Two types of container-esque homes, two ways to frame it
Two types of container-esque homes, two ways to frame it

OPINIONBusinessMay 28, 2024

‘Container’ homes suddenly uncool now that poor people might live in them

Two types of container-esque homes, two ways to frame it
Two types of container-esque homes, two ways to frame it

Is the whole of Sandringham upset about some basic new apartments or is there another, bleaker reason for the story, asks Madeleine Chapman.

There are some things that are considered unacceptable when done by poor people and extremely cool and normal (or at least ignored) when done by rich people. Day drinking, getting money from the government, getting a reduced sentence after committing a crime, having other people raise your kids, driving an old car. And now we have a new one: building and living in homes that look like shipping containers.

“‘Like containers’: new Chinese-built apartments shock Sandringham” was the leading story on the Herald website this morning (and has now been republished by RNZ). Aside from the worrying dog-whistle that could easily be read as “apartments built by Chinese people”, there’s much to unpack here. The apartments, which Kāinga Ora commissioned through prefabricated housing business Ecotech, were shipped from China in their preliminary form, and will be assembled and completed in Sandringham, where interiors, decking and facades will be added. The exteriors are container-like (though Ecotech insists they are not container houses), which seems to have upset some residents.

No one quoted in the article mentioned the country of origin of the units, nor had any issue beyond the appearance of the unfinished apartments. So why put “Chinese-built” in the headline? I presume any future article mentioning a Toyota will be headlined “Japanese-built vehicle”. But we all know the connotations behind “Chinese-built” so putting it in a headline where people are complaining is beautiful clickbait. The article quotes residents decrying the new development, the first being “We’re starting to look like ghetto cities that we see in other countries.”

A render of the Sandringham development (Image: Kāinga Ora)

Turns out the entire article is based on a post in the Sandringham community Facebook page, where there was an even split between those who didn’t like the look and those who were happy to see new housing in the area. I await the news article based on the posts of my local community page – “‘Shocking’: residents appalled by brown woman walking past security camera”.

As for the apartments themselves, this is not the first time the container style has been called into question. “Kāinga Ora’s ‘container’-like Rotorua homes at Malfroy and Ranolf shock residents” is a headline from April about a similar Rotorua development. Again, the apartments were unfinished and again Kāinga Ora insisted they were simply a different style of home.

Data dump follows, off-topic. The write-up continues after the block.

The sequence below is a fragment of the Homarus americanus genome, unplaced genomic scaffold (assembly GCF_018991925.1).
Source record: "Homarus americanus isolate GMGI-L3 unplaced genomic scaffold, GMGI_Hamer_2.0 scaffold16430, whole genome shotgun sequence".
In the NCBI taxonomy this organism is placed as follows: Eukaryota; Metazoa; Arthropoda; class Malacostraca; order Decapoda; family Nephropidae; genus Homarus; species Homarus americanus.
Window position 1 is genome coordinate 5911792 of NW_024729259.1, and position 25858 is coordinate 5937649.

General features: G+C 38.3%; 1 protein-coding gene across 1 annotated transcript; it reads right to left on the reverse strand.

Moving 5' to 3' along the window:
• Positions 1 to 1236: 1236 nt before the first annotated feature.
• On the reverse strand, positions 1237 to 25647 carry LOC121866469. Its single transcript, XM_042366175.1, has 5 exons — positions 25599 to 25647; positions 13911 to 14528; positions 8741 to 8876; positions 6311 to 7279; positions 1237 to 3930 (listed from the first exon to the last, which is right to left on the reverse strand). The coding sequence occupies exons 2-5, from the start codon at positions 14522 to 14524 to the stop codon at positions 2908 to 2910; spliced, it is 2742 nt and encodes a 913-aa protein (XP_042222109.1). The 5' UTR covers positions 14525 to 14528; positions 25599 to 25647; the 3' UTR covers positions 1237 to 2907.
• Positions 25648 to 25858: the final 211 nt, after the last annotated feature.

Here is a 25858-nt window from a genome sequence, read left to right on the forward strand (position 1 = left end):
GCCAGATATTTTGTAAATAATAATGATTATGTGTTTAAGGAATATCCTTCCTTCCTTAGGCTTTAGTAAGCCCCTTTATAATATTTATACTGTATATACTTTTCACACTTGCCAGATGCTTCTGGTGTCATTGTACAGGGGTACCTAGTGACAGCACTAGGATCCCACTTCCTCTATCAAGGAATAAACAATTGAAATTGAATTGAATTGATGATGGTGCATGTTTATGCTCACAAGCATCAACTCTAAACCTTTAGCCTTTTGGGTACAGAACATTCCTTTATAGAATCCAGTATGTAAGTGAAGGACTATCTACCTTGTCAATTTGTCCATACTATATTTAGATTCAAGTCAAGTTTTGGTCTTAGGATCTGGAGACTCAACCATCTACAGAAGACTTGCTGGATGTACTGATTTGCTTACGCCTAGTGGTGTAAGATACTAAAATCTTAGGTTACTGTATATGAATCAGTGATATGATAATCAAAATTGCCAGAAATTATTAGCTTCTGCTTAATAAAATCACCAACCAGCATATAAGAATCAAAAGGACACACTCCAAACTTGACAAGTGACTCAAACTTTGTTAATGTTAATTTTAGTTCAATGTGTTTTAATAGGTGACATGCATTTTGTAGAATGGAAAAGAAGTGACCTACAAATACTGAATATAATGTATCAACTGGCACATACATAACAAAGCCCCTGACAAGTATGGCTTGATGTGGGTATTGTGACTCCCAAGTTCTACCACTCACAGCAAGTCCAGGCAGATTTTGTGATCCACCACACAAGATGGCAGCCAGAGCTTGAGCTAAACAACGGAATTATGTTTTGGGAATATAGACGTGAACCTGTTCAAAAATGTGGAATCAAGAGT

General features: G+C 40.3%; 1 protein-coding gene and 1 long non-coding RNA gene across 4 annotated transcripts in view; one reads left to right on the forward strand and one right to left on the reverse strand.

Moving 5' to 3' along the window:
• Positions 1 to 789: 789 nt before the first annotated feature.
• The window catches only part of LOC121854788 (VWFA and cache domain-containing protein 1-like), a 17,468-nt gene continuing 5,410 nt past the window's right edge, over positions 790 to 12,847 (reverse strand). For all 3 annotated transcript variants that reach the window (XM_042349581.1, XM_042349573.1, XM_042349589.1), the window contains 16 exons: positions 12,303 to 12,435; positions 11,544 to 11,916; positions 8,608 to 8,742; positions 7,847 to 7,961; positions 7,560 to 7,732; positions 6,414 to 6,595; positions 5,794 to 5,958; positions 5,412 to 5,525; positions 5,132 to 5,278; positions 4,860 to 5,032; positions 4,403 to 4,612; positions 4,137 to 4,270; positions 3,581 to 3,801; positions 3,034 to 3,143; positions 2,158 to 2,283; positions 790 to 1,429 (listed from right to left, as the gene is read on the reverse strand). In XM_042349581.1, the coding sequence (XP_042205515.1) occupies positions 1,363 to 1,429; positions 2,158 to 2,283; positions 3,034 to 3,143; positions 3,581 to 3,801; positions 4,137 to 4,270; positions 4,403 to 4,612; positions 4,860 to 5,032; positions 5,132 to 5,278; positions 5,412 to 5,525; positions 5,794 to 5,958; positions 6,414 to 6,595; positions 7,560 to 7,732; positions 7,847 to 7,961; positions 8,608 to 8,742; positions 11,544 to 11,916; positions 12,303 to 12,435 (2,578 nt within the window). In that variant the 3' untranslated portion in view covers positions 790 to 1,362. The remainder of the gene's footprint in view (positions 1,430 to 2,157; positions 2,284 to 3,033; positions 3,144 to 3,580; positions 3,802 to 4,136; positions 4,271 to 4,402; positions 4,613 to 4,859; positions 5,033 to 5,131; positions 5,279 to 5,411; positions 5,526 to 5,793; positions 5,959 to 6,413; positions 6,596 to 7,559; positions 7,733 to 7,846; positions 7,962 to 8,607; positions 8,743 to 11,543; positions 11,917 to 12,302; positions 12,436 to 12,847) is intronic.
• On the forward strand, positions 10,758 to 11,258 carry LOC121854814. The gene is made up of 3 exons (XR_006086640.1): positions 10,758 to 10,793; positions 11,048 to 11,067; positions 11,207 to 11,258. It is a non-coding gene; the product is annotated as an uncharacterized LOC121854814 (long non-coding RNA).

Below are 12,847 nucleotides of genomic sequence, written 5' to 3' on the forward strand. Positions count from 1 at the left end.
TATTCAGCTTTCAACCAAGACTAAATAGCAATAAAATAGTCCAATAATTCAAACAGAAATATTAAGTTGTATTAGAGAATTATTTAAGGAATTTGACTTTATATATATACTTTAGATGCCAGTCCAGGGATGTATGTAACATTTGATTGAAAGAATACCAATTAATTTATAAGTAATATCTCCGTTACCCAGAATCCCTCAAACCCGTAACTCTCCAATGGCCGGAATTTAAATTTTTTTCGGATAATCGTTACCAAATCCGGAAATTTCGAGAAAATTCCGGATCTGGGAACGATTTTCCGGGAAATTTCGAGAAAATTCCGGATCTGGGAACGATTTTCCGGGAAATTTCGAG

These sorts of complaints and accompanying news articles seem to come from those who’d prefer that no more homes were built, or if they had to be built then every new home should be a weatherboard villa, and if there had to be apartments, they could be three weatherboard villas stacked on top of each other.

What’s so bad about homes that look like storage containers? Nothing. In fact, not long ago and in a different demographic, they were incredibly sought after. In 2020, a four-container home (that is actually four containers) sparked a bidding war at auction in Wellington. The home was built over many years and was reported to have been an incredibly popular AirBnB rental before it sold. The article on the auction did not quote any shocked residents or note the origin of the storage containers, though it’s safe to assume they too were built in China since 85% of all containers in the world are manufactured there.

In Auckland’s Mount Albert (just one suburb over from the new Sandringham shipping yard), Ockham Residential’s Modal building had hundreds of open day viewing slots booked out in advance, with huge demand for the carless rental apartments. I love the Modal building but it really is just a big black slab, certainly not in line with the rest of Mt Albert’s homes.

So why are container homes so bad all of a sudden? Well, now they’re Kāinga Ora homes for those in need of social housing. This style of living is no longer the hallmark of friendly middle-class earners choosing to live in two containers stacked on top of each other and calling it a tiny home. These new Sandringham residents might be loud and/or poor and live in something that looks like a storage container. Ghetto, indeed. Oh and they’re “Chinese-built” too which is important to mention and presumably bad, but don’t think too much about that part.

Keep going!